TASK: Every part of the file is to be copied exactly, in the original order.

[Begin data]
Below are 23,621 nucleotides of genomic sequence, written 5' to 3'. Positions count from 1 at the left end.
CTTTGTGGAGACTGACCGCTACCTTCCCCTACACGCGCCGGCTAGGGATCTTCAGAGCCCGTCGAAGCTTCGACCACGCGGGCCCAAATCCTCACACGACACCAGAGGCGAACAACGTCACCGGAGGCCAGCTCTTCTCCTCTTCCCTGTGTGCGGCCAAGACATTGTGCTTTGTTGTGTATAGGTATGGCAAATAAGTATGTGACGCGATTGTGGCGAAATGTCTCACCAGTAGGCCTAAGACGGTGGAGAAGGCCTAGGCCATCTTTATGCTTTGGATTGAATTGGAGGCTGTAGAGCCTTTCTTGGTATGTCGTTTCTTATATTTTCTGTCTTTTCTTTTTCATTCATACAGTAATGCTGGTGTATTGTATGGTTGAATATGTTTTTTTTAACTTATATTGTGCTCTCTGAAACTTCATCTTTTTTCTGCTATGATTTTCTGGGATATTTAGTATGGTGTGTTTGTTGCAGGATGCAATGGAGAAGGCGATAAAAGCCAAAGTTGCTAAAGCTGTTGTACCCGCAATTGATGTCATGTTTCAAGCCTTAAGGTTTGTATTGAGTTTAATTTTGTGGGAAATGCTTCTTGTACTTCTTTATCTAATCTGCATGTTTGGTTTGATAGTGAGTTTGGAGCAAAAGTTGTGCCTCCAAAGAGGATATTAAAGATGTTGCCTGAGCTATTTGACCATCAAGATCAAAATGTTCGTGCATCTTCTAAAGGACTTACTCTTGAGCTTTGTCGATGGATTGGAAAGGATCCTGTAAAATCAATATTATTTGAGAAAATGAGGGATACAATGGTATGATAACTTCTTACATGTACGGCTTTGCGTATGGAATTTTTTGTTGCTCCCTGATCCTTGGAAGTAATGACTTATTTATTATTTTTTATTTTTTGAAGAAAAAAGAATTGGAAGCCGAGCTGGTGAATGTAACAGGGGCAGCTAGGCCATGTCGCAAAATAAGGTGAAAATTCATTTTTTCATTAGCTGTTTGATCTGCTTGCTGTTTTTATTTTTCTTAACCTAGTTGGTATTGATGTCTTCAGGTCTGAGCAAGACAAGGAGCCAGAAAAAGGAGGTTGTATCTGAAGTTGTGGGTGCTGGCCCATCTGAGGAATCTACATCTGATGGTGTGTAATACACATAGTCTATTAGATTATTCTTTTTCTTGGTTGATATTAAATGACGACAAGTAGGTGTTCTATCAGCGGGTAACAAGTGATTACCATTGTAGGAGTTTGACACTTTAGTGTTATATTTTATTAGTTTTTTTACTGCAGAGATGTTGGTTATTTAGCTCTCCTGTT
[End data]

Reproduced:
Below are 23,621 nucleotides of genomic sequence, written 5' to 3'. Positions count from 1 at the left end.
CTTTGTGGAGACTGACCGCTACCTTCCCCTACACGCGCCGGCTAGGGATCTTCAGAGCCCGTCGAAGCTTCGACCACGCGGGCCCAAATCCTCACACGACACCAGAGGCGAACAACGTCACCGGAGGCCAGCTCTTCTCCTCTTCCCTGTGTGCGGCCAAGACATTGTGCTTTGTTGTGTATAGGTATGGCAAATAAGTATGTGACGCGATTGTGGCGAAATGTCTCACCAGTAGGCCTAAGACGGTGGAGAAGGCCTAGGCCATCTTTATGCTTTGGATTGAATTGGAGGCTGTAGAGCCTTTCTTGGTATGTCGTTTCTTATATTTTCTGTCTTTTCTTTTTCATTCATACAGTAATGCTGGTGTATTGTATGGTTGAATATGTTTTTTTTAACTTATATTGTGCTCTCTGAAACTTCATCTTTTTTCTGCTATGATTTTCTGGGATATTTAGTATGGTGTGTTTGTTGCAGGATGCAATGGAGAAGGCGATAAAAGCCAAAGTTGCTAAAGCTGTTGTACCCGCAATTGATGTCATGTTTCAAGCCTTAAGGTTTGTATTGAGTTTAATTTTGTGGGAAATGCTTCTTGTACTTCTTTATCTAATCTGCATGTTTGGTTTGATAGTGAGTTTGGAGCAAAAGTTGTGCCTCCAAAGAGGATATTAAAGATGTTGCCTGAGCTATTTGACCATCAAGATCAAAATGTTCGTGCATCTTCTAAAGGACTTACTCTTGAGCTTTGTCGATGGATTGGAAAGGATCCTGTAAAATCAATATTATTTGAGAAAATGAGGGATACAATGGTATGATAACTTCTTACATGTACGGCTTTGCGTATGGAATTTTTTGTTGCTCCCTGATCCTTGGAAGTAATGACTTATTTATTATTTTTTATTTTTTGAAGAAAAAAGAATTGGAAGCCGAGCTGGTGAATGTAACAGGGGCAGCTAGGCCATGTCGCAAAATAAGGTGAAAATTCATTTTTTCATTAGCTGTTTGATCTGCTTGCTGTTTTTATTTTTCTTAACCTAGTTGGTATTGATGTCTTCAGGTCTGAGCAAGACAAGGAGCCAGAAAAAGGAGGTTGTATCTGAAGTTGTGGGTGCTGGCCCATCTGAGGAATCTACATCTGATGGTGTGTAATACACATAGTCTATTAGATTATTCTTTTTCTTGGTTGATATTAAATGACGACAAGTAGGTGTTCTATCAGCGGGTAACAAGTGATTACCATTGTAGGAGTTTGACACTTTAGTGTTATATTTTATTAGTTTTTTTACTGCAGAGATGTTGGTTATTTAGCTCTCCTGTT